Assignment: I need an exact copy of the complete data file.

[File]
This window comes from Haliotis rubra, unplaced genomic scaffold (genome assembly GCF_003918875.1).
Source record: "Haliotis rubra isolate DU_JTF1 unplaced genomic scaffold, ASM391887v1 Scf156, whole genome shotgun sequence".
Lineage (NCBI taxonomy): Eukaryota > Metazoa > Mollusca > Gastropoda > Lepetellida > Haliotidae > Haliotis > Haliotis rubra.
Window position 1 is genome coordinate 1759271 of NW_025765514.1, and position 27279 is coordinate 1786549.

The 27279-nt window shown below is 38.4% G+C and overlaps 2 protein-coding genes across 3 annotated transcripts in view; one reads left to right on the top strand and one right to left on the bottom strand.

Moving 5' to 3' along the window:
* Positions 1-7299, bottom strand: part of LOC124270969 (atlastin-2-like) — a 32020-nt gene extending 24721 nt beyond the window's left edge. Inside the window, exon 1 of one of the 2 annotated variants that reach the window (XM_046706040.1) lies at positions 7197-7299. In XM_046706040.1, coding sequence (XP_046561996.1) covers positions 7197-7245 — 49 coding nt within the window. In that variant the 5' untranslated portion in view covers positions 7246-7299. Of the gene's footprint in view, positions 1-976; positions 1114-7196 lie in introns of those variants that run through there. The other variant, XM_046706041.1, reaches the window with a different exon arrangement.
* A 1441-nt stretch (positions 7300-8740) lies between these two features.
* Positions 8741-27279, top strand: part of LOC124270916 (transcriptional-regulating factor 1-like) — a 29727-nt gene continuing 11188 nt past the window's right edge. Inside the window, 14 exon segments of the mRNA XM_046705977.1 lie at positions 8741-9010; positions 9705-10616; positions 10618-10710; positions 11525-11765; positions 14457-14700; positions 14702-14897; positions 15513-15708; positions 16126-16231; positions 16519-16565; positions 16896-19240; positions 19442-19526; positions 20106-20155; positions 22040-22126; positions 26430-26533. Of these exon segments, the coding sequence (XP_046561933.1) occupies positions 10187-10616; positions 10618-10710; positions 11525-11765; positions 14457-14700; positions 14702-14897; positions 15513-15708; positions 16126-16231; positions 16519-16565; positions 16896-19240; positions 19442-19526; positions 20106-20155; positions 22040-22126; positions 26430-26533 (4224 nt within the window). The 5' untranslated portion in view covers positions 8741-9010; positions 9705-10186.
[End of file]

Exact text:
This window comes from Haliotis rubra, unplaced genomic scaffold (genome assembly GCF_003918875.1).
Source record: "Haliotis rubra isolate DU_JTF1 unplaced genomic scaffold, ASM391887v1 Scf156, whole genome shotgun sequence".
Lineage (NCBI taxonomy): Eukaryota > Metazoa > Mollusca > Gastropoda > Lepetellida > Haliotidae > Haliotis > Haliotis rubra.
Window position 1 is genome coordinate 1759271 of NW_025765514.1, and position 27279 is coordinate 1786549.

The 27279-nt window shown below is 38.4% G+C and overlaps 2 protein-coding genes across 3 annotated transcripts in view; one reads left to right on the top strand and one right to left on the bottom strand.

Moving 5' to 3' along the window:
* Positions 1-7299, bottom strand: part of LOC124270969 (atlastin-2-like) — a 32020-nt gene extending 24721 nt beyond the window's left edge. Inside the window, exon 1 of one of the 2 annotated variants that reach the window (XM_046706040.1) lies at positions 7197-7299. In XM_046706040.1, coding sequence (XP_046561996.1) covers positions 7197-7245 — 49 coding nt within the window. In that variant the 5' untranslated portion in view covers positions 7246-7299. Of the gene's footprint in view, positions 1-976; positions 1114-7196 lie in introns of those variants that run through there. The other variant, XM_046706041.1, reaches the window with a different exon arrangement.
* A 1441-nt stretch (positions 7300-8740) lies between these two features.
* Positions 8741-27279, top strand: part of LOC124270916 (transcriptional-regulating factor 1-like) — a 29727-nt gene continuing 11188 nt past the window's right edge. Inside the window, 14 exon segments of the mRNA XM_046705977.1 lie at positions 8741-9010; positions 9705-10616; positions 10618-10710; positions 11525-11765; positions 14457-14700; positions 14702-14897; positions 15513-15708; positions 16126-16231; positions 16519-16565; positions 16896-19240; positions 19442-19526; positions 20106-20155; positions 22040-22126; positions 26430-26533. Of these exon segments, the coding sequence (XP_046561933.1) occupies positions 10187-10616; positions 10618-10710; positions 11525-11765; positions 14457-14700; positions 14702-14897; positions 15513-15708; positions 16126-16231; positions 16519-16565; positions 16896-19240; positions 19442-19526; positions 20106-20155; positions 22040-22126; positions 26430-26533 (4224 nt within the window). The 5' untranslated portion in view covers positions 8741-9010; positions 9705-10186.